Risk of death from obesity identified
Obesity is becoming one of the largest public health concerns in today's society. While the condition has generally been linked to an increased risk of a number of health problems, including heart disease, certain cancers and type 2 diabetes, studies have been unable to determine the specific level of obesity at which risk is the greatest, until now.
A team of researchers from the National Cancer Institute examined data from a number of previous studies that measured body mass index and risk of death from all causes. They found that individuals with an overweight BMI (25.0 to 29.9) were 13 percent more likely to die during the study period. Participants with BMIs in the obese range (30.0 and above) were 44 percent more likely to die during the study period.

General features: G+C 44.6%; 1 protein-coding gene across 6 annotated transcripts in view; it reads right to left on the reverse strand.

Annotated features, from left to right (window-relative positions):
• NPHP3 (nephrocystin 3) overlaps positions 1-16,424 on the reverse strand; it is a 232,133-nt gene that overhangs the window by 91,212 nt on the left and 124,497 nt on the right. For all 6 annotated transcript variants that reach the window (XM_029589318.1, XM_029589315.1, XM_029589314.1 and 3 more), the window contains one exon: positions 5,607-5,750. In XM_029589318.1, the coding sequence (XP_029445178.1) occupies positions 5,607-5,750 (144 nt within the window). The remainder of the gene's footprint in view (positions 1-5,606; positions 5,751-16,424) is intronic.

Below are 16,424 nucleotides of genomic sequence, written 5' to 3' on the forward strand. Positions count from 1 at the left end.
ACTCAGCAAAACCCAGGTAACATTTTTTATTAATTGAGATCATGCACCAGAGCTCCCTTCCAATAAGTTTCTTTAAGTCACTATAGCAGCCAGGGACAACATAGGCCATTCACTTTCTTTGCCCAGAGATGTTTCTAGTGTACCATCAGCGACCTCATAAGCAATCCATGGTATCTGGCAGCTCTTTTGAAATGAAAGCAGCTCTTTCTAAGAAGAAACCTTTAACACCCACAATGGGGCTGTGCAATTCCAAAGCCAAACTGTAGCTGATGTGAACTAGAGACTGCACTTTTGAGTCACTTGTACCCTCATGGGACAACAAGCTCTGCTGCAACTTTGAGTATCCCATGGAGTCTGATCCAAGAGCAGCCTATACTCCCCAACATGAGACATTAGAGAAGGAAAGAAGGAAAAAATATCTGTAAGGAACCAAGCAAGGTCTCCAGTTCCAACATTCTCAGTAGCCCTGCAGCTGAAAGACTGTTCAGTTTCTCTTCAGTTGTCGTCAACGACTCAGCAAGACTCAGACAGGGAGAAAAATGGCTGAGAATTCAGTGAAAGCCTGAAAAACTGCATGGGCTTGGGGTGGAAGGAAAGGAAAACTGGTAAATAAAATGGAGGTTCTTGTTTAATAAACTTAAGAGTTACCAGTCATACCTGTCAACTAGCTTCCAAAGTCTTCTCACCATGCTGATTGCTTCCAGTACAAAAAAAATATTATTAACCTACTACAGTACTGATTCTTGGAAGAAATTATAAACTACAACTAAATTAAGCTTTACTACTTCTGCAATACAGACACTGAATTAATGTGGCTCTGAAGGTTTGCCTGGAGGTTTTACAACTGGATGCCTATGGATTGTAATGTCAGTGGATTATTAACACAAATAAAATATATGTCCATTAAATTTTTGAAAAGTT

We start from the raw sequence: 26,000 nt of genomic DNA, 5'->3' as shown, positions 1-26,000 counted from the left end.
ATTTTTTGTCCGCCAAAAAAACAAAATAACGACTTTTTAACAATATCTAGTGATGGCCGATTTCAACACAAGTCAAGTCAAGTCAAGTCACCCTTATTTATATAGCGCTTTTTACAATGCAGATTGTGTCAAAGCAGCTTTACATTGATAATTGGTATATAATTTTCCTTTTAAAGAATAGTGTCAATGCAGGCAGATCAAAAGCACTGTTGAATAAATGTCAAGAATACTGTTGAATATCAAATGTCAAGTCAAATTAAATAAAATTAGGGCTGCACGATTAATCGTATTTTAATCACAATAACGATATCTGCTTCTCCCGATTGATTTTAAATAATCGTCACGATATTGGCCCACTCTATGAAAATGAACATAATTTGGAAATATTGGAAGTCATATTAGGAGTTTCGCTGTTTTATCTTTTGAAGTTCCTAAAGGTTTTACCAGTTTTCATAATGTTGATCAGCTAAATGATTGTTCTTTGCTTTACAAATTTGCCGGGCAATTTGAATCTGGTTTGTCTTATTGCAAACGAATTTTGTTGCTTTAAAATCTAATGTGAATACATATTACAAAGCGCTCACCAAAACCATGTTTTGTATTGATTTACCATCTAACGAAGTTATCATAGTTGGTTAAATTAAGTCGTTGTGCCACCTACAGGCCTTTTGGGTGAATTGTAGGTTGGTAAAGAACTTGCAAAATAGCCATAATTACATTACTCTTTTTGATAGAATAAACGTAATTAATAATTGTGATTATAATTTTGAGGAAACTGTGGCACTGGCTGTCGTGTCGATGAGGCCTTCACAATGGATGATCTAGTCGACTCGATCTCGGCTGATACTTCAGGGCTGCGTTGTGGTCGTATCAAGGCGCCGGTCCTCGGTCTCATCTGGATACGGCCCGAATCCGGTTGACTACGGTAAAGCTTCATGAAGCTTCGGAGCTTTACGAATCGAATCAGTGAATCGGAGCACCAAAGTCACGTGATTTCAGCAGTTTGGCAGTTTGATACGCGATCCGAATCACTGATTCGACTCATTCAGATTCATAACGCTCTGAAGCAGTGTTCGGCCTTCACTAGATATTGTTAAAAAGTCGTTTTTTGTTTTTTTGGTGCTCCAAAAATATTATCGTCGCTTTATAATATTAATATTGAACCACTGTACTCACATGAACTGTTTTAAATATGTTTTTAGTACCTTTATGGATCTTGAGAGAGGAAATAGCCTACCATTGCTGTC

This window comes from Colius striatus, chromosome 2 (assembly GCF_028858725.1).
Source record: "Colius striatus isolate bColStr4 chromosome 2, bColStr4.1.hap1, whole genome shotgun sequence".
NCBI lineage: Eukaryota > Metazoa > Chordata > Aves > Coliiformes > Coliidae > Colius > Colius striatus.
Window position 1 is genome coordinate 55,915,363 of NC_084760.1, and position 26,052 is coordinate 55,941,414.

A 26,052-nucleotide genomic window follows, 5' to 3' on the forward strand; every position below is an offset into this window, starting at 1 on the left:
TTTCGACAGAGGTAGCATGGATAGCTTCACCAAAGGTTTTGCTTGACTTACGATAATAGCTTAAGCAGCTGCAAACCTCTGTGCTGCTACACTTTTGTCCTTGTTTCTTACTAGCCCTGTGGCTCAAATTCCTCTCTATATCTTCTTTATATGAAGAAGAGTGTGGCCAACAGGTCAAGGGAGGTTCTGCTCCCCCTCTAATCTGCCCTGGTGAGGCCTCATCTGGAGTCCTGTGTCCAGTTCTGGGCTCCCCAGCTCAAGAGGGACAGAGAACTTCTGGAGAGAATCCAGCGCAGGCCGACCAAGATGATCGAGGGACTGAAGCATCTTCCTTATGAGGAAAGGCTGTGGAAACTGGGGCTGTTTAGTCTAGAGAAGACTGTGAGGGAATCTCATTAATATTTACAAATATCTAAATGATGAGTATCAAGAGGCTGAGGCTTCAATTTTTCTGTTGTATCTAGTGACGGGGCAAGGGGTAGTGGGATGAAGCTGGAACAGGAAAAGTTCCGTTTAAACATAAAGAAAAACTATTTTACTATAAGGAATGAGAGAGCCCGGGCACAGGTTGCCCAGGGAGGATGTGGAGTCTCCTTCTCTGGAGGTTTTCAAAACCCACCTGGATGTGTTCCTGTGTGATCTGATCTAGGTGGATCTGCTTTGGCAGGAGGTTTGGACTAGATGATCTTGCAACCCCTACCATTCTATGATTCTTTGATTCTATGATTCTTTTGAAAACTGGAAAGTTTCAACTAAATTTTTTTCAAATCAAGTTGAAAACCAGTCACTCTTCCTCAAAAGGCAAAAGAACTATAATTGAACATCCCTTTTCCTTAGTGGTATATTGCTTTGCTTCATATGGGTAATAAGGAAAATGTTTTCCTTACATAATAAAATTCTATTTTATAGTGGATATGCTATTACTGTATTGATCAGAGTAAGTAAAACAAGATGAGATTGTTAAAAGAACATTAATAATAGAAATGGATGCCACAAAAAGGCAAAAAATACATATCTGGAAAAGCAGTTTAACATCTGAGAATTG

Obesity and its resulting chronic diseases can take a major toll on the body. Diabetes in particular can lead to cardiovascular disease, kidney damage and musculoskeletal problems. All of these conditions can seriously elevate the risk of death.
"By combining data on nearly 1.5 million participants from 19 studies we were able to evaluate a wide range of BMI levels and other characteristics that may influence the relationship between excess weight and risk of death," said Amy Berrington de Gonzalez, who led the investigation.